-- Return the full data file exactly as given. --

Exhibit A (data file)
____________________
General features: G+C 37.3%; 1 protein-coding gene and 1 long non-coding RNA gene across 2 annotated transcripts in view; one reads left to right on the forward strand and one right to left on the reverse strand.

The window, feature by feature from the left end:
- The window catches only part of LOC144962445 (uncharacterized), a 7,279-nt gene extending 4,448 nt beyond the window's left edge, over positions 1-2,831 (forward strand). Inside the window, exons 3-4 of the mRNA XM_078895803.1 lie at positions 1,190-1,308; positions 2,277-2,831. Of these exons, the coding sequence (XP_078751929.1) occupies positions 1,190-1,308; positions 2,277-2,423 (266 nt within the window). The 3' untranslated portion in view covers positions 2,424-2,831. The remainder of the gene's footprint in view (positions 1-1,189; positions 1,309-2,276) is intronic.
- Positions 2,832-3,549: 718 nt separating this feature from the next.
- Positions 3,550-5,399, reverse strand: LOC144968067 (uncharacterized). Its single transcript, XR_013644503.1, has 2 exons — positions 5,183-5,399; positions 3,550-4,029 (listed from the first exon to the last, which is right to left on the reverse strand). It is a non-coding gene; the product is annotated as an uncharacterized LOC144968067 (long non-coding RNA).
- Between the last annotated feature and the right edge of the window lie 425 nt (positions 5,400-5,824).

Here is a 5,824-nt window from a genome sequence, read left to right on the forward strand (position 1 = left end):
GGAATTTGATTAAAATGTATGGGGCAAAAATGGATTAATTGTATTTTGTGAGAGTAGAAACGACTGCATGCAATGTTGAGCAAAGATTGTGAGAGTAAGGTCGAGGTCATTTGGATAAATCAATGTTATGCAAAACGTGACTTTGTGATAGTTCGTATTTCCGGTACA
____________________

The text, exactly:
General features: G+C 37.3%; 1 protein-coding gene and 1 long non-coding RNA gene across 2 annotated transcripts in view; one reads left to right on the forward strand and one right to left on the reverse strand.

The window, feature by feature from the left end:
- The window catches only part of LOC144962445 (uncharacterized), a 7,279-nt gene extending 4,448 nt beyond the window's left edge, over positions 1-2,831 (forward strand). Inside the window, exons 3-4 of the mRNA XM_078895803.1 lie at positions 1,190-1,308; positions 2,277-2,831. Of these exons, the coding sequence (XP_078751929.1) occupies positions 1,190-1,308; positions 2,277-2,423 (266 nt within the window). The 3' untranslated portion in view covers positions 2,424-2,831. The remainder of the gene's footprint in view (positions 1-1,189; positions 1,309-2,276) is intronic.
- Positions 2,832-3,549: 718 nt separating this feature from the next.
- Positions 3,550-5,399, reverse strand: LOC144968067 (uncharacterized). Its single transcript, XR_013644503.1, has 2 exons — positions 5,183-5,399; positions 3,550-4,029 (listed from the first exon to the last, which is right to left on the reverse strand). It is a non-coding gene; the product is annotated as an uncharacterized LOC144968067 (long non-coding RNA).
- Between the last annotated feature and the right edge of the window lie 425 nt (positions 5,400-5,824).

Here is a 5,824-nt window from a genome sequence, read left to right on the forward strand (position 1 = left end):
GGAATTTGATTAAAATGTATGGGGCAAAAATGGATTAATTGTATTTTGTGAGAGTAGAAACGACTGCATGCAATGTTGAGCAAAGATTGTGAGAGTAAGGTCGAGGTCATTTGGATAAATCAATGTTATGCAAAACGTGACTTTGTGATAGTTCGTATTTCCGGTACA